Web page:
Curfew Tower


Curfew Tower is the biggest remaining part of Barking Abbey and was built in 1460, but the upper storey chapel is built of 12th or 13th century stone. The Tower is the entrance to St Margaret’s churchyard and is listed as a Grade II building.

Barking Abbey is a former royal monastery located in Barking, in the London Borough of Barking and Dagenham. It has been described as having been "one of the most important nunneries in the country".

Originally established in the 7th century, from the late 10th century the abbey followed the Rule of St. Benedict. The abbey had a large endowment and sizeable income but suffered severely after 1377, when the River Thames flooded around 720 acres (290 ha) of the abbey's land, which was unable to be reclaimed. Despite this, at the time of the dissolution it was still the third wealthiest nunnery in England.

The abbey existed for almost 900 years, until its closure in 1539, as part of King Henry VIII's Dissolution of the Monasteries.

The ruined remains of Barking Abbey now form part of a public open space known as Abbey Green. It is recognisable for its partially restored Grade-II Listed Curfew Tower, which features on the coat of arms of the London Borough of Barking and Dagenham.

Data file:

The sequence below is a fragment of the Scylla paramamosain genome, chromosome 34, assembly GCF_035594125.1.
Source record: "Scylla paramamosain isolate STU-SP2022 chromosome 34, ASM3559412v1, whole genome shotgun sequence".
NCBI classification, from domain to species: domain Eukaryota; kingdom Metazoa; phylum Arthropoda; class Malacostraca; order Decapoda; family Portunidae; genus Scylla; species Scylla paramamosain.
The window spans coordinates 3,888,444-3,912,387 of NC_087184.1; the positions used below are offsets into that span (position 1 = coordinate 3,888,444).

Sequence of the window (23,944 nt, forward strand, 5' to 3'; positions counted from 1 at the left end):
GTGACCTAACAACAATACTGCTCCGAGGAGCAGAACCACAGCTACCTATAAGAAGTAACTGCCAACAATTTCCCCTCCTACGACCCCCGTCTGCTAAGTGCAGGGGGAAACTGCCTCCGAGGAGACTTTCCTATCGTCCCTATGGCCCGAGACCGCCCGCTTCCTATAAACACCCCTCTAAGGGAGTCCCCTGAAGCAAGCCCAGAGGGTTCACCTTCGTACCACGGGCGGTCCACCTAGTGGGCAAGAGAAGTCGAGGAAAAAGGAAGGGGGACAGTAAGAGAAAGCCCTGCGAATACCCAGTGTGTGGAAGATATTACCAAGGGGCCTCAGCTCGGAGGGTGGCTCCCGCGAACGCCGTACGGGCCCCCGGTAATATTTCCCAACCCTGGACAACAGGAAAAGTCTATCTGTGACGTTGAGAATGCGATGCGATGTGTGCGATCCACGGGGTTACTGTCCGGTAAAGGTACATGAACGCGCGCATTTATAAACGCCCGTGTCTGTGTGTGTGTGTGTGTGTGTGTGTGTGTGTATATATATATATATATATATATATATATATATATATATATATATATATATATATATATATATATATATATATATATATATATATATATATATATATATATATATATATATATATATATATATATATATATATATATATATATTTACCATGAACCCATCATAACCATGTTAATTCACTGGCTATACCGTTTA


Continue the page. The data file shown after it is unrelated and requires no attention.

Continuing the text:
Barking abbey curfew tower london.jpg     The Curfew Tower and Old Vicarage, Barking, 1840 | Art UK


Hard Federation

 On behalf of the staff, pupils and governors of Furze Infants and Warren Junior School I would like to welcome you to our federation. We are two schools working together under one Governing Body for the benefit of our pupils and the success of the community we live in.

We believe our schools gain from working collaboratively, more importantly, we strive to provide a seamless transition for our pupils between the two schools.

Mr. G. Wilder OBE

Executive Consultant

A WELCOME FROM THE EXECUTIVE CONSULTANT A Welcome from the Chair of Governors